Germany is making the change years after its major allies have taken the same step, including the United States, which ended the draft in 1973. The draft was technically suspended as of July 1 – under German law, to abolish it would have required rewriting the Constitution. The last draftees began six months of compulsory service in January, and some left their barracks for good recently.  

The change to an all-volunteer army brought a shift of pace for Marion Krauskopf, the civilian director of Berlin’s recruitment center at the former military espionage base at Treptow-Koepenick in the southeast of the city, which once processed up to 150 draftees a day.  

Now, Krauskopf said in an interview, the figure is 20 or 30. In the past, women were excluded from conscription, although in recent years they have been able to volunteer for the military in other categories of service. So far, though, only a handful of the 171 soldiers recruited at Treptow-Koepenick for induction in July as volunteers are women, she said.  

But gender seems to be less of an issue in the German debate than the origin of those who do volunteer.  

In a recent study, two experts said that while only 16 percent of the German population of 82 million lives in the former East Germany, easterners make up 30 percent of military personnel.  

At the same time, said Michael Wolffsohn, a professor at the German Institute for International Security Affairs, and Maximilian Beenisch, a social scientist, easterners with higher educational qualifications were drawn to the military because of a lack of alternative opportunities in eastern Germany, where unemployment is higher than in the west.  

“In the final analysis, these figures touch the soul of the reunified Germany and evoke the problem of the fair distribution of opportunities and burdens,” they said. The imbalance could also mean that, proportionately, more easterners than westerners face the risk of being killed in action, their study concluded. “For inner-German matters, this risk, based on geographic origins, could be explosive.”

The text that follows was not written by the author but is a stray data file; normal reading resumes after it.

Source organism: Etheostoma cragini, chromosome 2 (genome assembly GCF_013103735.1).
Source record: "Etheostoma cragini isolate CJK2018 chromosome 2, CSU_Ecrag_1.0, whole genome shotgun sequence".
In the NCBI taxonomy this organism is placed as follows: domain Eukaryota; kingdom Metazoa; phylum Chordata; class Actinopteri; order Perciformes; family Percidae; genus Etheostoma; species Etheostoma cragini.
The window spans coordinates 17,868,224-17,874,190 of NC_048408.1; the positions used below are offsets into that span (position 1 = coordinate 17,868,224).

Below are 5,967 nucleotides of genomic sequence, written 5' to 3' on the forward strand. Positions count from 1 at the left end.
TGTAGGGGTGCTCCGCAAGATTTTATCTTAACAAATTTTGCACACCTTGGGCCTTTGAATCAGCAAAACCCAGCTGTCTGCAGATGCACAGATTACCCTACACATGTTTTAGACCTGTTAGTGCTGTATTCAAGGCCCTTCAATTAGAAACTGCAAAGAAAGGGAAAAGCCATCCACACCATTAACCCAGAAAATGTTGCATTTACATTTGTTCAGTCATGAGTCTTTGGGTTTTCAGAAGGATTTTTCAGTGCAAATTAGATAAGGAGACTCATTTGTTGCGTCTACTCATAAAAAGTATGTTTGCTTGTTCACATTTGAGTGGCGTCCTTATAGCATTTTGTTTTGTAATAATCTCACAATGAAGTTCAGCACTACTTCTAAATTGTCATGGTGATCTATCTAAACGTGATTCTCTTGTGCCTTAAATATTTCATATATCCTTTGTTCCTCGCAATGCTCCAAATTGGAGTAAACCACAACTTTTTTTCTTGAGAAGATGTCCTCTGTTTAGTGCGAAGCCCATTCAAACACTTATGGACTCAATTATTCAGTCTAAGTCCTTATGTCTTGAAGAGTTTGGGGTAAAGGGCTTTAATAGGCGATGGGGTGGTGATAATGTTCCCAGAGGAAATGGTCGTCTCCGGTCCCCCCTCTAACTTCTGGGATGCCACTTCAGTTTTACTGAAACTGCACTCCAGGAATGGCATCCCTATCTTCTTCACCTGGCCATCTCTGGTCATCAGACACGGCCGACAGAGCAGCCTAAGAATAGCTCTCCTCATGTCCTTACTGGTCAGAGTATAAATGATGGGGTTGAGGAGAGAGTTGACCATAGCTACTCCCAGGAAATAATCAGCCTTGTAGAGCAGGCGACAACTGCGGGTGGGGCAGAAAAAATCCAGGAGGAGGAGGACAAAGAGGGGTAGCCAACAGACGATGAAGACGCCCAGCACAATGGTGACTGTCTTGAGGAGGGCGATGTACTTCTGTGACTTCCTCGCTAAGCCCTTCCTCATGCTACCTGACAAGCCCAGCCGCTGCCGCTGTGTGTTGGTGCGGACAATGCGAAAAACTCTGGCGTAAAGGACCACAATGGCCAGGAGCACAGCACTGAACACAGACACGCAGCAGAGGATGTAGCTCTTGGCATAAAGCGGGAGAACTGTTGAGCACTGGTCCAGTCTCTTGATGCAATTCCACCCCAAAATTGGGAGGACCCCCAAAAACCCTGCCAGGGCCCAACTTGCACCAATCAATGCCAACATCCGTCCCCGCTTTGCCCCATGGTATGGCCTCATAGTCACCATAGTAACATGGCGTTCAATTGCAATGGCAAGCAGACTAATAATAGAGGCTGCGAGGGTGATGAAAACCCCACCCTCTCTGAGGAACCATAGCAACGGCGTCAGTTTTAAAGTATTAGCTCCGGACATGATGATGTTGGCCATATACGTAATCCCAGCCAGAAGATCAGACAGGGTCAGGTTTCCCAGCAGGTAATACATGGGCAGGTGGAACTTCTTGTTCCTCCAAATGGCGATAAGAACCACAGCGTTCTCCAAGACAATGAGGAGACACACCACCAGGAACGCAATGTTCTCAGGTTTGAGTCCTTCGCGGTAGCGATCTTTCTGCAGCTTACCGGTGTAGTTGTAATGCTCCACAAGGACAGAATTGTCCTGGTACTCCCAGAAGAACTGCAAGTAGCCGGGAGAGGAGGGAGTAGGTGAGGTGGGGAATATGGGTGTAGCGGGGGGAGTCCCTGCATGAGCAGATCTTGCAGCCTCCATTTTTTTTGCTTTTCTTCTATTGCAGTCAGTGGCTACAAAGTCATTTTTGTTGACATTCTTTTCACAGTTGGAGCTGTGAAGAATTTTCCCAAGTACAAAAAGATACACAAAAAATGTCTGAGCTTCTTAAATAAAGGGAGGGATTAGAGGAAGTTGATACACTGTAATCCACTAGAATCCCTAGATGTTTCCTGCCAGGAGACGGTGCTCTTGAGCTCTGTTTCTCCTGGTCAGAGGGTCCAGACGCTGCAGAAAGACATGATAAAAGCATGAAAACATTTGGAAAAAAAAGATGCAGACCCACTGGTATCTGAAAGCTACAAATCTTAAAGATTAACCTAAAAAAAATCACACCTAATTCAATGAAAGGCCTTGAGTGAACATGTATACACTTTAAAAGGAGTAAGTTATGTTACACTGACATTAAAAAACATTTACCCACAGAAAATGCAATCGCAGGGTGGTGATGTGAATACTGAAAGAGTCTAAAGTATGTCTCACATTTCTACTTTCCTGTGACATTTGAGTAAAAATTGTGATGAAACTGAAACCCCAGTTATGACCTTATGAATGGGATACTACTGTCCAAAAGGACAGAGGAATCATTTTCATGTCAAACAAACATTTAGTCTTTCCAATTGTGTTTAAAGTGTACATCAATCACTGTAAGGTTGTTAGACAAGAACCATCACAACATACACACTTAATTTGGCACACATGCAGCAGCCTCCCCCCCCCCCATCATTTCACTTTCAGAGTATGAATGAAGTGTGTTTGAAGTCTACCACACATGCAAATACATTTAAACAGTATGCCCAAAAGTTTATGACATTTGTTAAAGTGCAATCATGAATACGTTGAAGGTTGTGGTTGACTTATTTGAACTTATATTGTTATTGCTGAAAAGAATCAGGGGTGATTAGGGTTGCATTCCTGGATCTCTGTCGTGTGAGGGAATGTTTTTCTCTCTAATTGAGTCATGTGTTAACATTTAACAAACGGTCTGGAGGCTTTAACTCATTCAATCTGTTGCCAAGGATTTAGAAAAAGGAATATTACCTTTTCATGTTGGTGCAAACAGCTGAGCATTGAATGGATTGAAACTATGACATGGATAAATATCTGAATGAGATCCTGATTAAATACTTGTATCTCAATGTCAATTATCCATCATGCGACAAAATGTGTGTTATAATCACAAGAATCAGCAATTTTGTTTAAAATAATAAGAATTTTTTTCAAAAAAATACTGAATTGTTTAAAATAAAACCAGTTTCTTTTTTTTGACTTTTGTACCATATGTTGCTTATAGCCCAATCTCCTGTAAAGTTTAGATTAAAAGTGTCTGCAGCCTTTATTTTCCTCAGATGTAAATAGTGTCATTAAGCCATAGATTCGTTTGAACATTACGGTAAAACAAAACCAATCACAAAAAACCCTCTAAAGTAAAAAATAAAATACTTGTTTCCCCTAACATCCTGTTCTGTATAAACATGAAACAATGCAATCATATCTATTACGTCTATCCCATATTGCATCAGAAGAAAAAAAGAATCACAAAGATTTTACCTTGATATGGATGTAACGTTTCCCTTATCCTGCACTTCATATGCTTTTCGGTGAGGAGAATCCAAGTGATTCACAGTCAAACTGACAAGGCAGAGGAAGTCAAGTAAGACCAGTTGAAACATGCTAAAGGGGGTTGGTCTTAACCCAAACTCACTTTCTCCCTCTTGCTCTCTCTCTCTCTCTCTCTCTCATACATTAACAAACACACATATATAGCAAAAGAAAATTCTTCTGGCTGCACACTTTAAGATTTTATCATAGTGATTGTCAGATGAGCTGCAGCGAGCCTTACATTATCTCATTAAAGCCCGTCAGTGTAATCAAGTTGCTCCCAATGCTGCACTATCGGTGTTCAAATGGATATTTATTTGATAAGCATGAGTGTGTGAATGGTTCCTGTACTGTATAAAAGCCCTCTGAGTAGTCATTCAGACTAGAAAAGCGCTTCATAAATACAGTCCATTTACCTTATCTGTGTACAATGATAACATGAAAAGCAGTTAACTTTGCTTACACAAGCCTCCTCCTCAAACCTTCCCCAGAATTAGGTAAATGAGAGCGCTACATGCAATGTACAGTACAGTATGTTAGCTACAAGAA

For Germany’s allies, the shift to an all-volunteer force is unlikely to have an immediate impact on Berlin’s uneven record of readiness to deploy soldiers abroad. For years Germany has been reluctant to embark on overseas military adventures that might conjure historical ghosts of Hitler’s divisions in World War II.  

Although German troops are stationed in northern Afghanistan, Berlin abstained in the U.N. Security Council vote in March that authorized the air campaign in Libya. More recently, Germany indicated that it was prepared to supply some unspecified munitions for the NATO effort.  

But, said Christian Moelling a research fellow with the Stiftung Wissenschaft und Politik private research group, “there has never been the argument that we should not go into an operation because of conscription. We are talking about a much more deeply rooted thing. The abolition of conscription doesn’t change the mindset.”